China has dominated Australian media over the past week. Warships, baby milk formula, Hong Kong protests, the US China trade war, the list goes on. Politicians, academics, commentators and journalists are all weighing in.
Confusing at the least, damaging at the worst, the result is chaotic messaging on Australia’s relationship with China.
The chaos kicked off when the Chinese People’s Liberation Army Navy vessels pulled into Sydney Harbour. The PLAN “showing of the flag” stunned many, but was an otherwise standard practice steeped in naval tradition. Australia regularly carries out such visits.
Earlier this week, HMAS Toowoomba conducted a port visit to Phuket in Thailand. A friendly soccer match was played between the Thai Navy and Toowoomba’s teams. Sport matches played during a show of the flag is a fine example of sports diplomacy that is often overlooked.
Last month in Indonesia, HMAS Success, Canberra and Newcastle all visited Makassar in the final port visit of the Indo Pacific Endeavour Joint Task Force following three months of regional engagement.
Despite the PLAN visit not being unusual activity, many argued the visit to Sydney was insensitive to the 30th anniversary of Tiananmen Square. The symbolism of Chinese war vessels was uncomfortable for others.
Current and former federal ministers chimed in.
On one hand, Liberal Senator and former International Development minister Concetta Fierravanti-Wells accused Prime Minister Scott Morrison of “kowtowing” to China. On the other hand, former Minister for Defence Christopher Pyne called the response to China’s arrival as “ignorant paranoia”. Both Fierravanti-Wells and Pyne’s views are worth careful consideration, and both raise more questions than answers.
Is the state premier normally informed when a foreign vessel shows the flag? Does the government announce all foreign navy visits? Are we treating China differently to other countries?
In an attempt to get to the bottom of this, Defence Minister Linda Reynolds has initiated a review into announcement protocols for foreign vessels. The promise of a review should have put the issue to bed. However nothing is that simple in Australia-China relations. Further controversy arose over what the foreign media has described as “a bizarre row”.
During their visit to Sydney, sailors took the opportunity to buy a stock pile of baby formula. Bordering on comical, headlines such as “Chinese warships loaded with Australian baby formula before departure” were the clickbait of choice. Articles were written as though Australia’s sovereignty was undermined by China’s desire to consume Australian milk powder.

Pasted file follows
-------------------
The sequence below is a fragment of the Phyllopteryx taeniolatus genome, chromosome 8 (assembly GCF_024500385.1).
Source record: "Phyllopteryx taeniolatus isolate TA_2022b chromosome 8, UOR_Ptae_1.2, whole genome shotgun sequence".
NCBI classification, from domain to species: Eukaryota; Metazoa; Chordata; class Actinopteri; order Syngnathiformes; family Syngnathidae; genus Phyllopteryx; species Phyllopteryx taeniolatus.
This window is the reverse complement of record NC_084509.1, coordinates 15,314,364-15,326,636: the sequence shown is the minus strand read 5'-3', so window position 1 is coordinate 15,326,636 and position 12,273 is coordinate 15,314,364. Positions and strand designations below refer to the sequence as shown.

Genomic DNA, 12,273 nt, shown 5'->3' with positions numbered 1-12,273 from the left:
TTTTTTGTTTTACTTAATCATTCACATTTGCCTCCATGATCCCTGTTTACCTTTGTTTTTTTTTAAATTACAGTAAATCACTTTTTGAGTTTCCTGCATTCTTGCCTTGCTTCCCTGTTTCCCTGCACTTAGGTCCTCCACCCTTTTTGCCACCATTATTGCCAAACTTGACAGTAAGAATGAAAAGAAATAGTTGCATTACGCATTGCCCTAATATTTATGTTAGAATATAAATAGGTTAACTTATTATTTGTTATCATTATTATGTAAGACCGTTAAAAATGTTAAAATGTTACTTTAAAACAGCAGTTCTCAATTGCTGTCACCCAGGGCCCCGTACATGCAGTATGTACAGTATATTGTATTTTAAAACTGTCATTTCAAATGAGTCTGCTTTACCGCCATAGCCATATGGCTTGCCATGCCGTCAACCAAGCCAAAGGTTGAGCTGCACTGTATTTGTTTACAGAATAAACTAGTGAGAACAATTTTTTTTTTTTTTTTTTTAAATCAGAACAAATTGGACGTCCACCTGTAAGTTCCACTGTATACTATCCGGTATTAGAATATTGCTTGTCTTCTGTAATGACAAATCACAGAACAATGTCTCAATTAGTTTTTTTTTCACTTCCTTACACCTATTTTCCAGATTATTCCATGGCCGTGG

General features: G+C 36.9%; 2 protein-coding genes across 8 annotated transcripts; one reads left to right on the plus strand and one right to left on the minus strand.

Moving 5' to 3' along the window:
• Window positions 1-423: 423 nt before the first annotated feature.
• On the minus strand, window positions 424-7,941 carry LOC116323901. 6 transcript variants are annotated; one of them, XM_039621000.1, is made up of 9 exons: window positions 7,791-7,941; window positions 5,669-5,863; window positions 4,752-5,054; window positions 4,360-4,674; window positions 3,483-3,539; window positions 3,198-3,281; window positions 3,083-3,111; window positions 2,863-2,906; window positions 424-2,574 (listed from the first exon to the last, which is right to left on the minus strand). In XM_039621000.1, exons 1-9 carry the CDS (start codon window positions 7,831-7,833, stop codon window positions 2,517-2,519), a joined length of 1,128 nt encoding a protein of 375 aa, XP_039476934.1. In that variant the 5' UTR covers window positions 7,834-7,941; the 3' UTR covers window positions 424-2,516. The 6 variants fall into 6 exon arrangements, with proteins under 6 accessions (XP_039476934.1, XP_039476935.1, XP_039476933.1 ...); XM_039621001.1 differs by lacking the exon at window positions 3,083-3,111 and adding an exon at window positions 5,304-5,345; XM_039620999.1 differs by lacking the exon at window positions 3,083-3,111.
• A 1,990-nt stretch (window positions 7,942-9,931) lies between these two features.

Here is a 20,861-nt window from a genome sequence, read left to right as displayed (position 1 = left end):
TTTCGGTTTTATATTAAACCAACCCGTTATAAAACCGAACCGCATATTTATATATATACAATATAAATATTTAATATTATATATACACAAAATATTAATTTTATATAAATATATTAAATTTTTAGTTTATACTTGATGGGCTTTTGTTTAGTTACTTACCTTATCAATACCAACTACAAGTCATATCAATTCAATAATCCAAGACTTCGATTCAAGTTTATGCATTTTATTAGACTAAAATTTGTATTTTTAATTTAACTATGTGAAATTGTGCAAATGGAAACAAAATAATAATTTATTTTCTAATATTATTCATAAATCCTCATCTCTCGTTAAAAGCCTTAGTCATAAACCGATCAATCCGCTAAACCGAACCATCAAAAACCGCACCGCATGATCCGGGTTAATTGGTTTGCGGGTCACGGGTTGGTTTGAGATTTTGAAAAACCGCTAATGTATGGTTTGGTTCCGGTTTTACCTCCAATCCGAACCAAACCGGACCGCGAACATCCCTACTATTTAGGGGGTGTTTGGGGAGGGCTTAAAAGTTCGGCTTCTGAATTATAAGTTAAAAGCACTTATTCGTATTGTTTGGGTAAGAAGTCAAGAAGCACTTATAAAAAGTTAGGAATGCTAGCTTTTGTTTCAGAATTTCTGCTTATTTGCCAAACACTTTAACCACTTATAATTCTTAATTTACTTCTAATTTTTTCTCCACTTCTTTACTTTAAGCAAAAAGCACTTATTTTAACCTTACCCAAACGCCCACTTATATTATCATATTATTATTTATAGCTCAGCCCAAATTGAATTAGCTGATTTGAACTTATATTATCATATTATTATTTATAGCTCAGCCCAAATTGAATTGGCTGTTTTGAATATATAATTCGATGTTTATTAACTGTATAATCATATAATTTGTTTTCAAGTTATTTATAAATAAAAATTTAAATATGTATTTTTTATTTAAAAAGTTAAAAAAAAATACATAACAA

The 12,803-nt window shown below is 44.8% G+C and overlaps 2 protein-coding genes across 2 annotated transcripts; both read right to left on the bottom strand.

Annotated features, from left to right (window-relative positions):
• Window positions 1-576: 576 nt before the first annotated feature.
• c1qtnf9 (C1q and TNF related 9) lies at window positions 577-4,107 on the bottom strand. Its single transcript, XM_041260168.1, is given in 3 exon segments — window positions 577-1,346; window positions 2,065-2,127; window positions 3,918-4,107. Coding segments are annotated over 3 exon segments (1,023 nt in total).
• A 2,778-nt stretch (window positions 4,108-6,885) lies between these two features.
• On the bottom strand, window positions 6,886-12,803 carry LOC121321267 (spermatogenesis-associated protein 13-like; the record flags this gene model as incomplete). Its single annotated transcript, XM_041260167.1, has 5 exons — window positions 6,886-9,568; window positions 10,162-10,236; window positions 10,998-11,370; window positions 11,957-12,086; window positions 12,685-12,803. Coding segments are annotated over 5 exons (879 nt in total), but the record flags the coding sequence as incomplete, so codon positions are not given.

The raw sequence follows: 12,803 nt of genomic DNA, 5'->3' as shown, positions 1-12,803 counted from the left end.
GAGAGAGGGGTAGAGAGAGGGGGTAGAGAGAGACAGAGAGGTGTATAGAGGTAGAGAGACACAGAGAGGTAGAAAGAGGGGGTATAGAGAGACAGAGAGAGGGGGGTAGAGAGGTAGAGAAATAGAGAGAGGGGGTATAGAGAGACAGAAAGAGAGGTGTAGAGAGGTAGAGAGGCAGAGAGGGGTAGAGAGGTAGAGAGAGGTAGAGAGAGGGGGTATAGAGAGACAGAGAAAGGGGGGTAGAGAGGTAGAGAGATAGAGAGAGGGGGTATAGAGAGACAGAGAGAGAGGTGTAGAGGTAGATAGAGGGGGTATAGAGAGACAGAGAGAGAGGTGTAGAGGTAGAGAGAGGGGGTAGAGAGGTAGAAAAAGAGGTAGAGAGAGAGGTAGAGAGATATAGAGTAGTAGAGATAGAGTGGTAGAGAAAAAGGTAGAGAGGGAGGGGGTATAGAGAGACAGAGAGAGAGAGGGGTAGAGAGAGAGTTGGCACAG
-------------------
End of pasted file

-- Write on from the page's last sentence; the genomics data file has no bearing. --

Conversely, it was then reported that despite tightening regulations in China for imported infant formula, one company has doubled in size year-on-year since 2014. China accounts for 80% of sales and while also diversifying its overseas markets will continue to grow sales in China.
The more we are distracted by baby formula hysteria, the less we are focused on more pressing tensions that have real consequences for Australia.
Chinese state media hit back calling the response to the baby formula scandal as “hysteria”. Such analysis is probably not wrong, but it is unhelpful.
This is by no means an exhaustive list of coverage of the PLAN visit, but it demonstrates the confusing nature of commentary about Australia-China relations. The more we are distracted by baby formula hysteria, the less we are focused on more pressing tensions that have real consequences for Australia.
An estimated one million people marched on Hong Kong to protest an extradition bill that genuinely undermines the independence of the special administrative region of China. This has consequences for Australia, especially given our shared interests in the rule of law.
US President Donald Trump this week threatened China’s President Xi Jinping with further tariffs if Xi refuses a meeting with Trump at the G20 later this month in Osaka. Following the experience at the 2018 APEC, when no Leaders’ Declaration was agreed upon, 2019 could offer yet another example of the undermining of multilateralism.
Tensions between Australia and China are not going to evaporate any time soon regardless of whether they are based on myth, misunderstanding or reality. The Australian media, in a time when so much attention is paid to ensuring balance and rigour, also need to understand this in how they report on China.